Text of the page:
Social media mental health

Building social media resilience to protect young people’s mental health

After Instagram announced that it is banning graphic images of self-harm following the suicide of teenager Molly Russell, pressure is mounting on other social media giants to do the same. While as many as 70 per cent of teenagers use social media daily, it is widely recognised that platforms such as Instagram, Facebook and Twitter can have a damaging effect on the mental health of young people. Many reports cite low self-esteem, anxiety and depression as some of the problems that can be exacerbated by social media usage.

Is government legislation the answer?

Until now, social media has largely relied on self-governance in order to monitor and remove graphic or unacceptable content. If illegal content is posted on social media, the person who posted it is more at risk of prosecution than the social media companies themselves. This may now change as the Government is set to look at bringing in legislation to force social media platforms to actively protect children from harmful content.

Suicide prevention minister Jackie Doyle-Price issued a warning to the likes of YouTube, Facebook and Snapchat yesterday, saying: “If they don’t step up to the plate we’ll take legal powers to make sure they do. They have a duty of care to their users. Nothing is off the table.” Her statement was backed by other ministers, such as Culture Minister Margot James who told the BBC that social media platforms need to “prioritise the protection of users, especially children, young people and vulnerable adults”.

While there is no denying that this is a very positive step, at The British School of Etiquette we believe that monitoring and restricting the content that children and young people are exposed to is just one half of the equation. To protect their mental health, it is just as essential, if not more so, to equip them with a mindset centered around the principles of confidence, self-respect and resilience.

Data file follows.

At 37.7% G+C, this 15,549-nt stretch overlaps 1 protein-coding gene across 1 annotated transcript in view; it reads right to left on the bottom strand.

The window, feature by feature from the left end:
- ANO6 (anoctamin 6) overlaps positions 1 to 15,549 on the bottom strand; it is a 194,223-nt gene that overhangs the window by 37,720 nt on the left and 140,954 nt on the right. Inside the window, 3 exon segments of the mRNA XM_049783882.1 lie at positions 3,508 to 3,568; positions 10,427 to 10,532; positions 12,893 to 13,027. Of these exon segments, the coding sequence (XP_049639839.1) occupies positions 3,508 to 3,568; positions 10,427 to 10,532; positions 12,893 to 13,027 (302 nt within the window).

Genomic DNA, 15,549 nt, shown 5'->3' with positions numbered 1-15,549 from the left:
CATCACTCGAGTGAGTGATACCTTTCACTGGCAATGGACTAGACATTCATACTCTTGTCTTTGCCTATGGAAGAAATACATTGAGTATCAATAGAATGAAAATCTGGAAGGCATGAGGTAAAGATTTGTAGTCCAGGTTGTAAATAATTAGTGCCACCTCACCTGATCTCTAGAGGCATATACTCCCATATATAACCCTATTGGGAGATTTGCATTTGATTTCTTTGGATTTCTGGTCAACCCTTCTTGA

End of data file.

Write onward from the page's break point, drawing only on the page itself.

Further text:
The effects of social media on young people

Research shows that young people would rather use social media or talk online to people they do not know than have a face-to-face conversation. At the same time, studies also link high social media usage with feelings of isolation. As we withdraw into our smart phones and computer screens, we are losing the art of talking to the people in our physical surroundings.

Living in a world that is constantly connected can also make young people feel that they are in a fish bowl where they are under persistent scrutiny. As a result, many of them live in constant fear of being judged, criticised or even bullied for something they have said online or how they look in a selfie. While it is easy to dismiss selfies as harmless, young people’s propensity to post pictures of themselves at any opportunity can have a negative effect on mood, body image and self-esteem. 

A recent report by researchers from King’s College London found that 60 per cent of 12- to 17-year-olds feel lonely while one in 20 said they never spend time with friends outside school. More than a third (36 per cent) found it difficult to make friends and as many as nine out of ten did not feel comfortable mixing with people from different backgrounds.

Strategies for helping young people

As alarming as these statistics sound, there are many things that parents and educators can do to encourage young people to lessen their reliance on social media and the online world:

• Set clear rules and expectations around the use of technology. For example, do not allow mobile phones at the dinner table or after a certain time at night. Make it a family rule to charge phones and other digital devices in a designated area, outside of bedrooms.

• Encourage children to invite friends over or meet them in the local park rather than just chatting via social media or instant messaging.

• Have regular conversations about social media usage, mental health and friendship issues.

• Help your child to adopt a growth mindset to encourage them to learn from mistakes and develop resilience. Praise them for effort and perseverance rather than the outcome of a task.

• Expose them to new social situations to help them grow in confidence, boost their communication skills and build traits such as empathy and self-awareness. This could include bringing them to your workplace, volunteering together at a homeless shelter or visiting elderly relatives.

• Learn as much as you can about the social media sites your teenager uses and have open discussions about the positives and negatives. Encourage them to build a social media profile that reflects their best self and to always exercise caution when interacting with new people online.

• Recognise that for many teenagers social media is an important part of their lives. Help them to plan their days and schedules to include other activities such as physical exercise, creative pursuits and family dinners.

Share this article

Share on facebook
Share on twitter
Share on linkedin
Share on pinterest
Share on stumbleupon
Share on whatsapp
Share on email
You might also like

Leave a Reply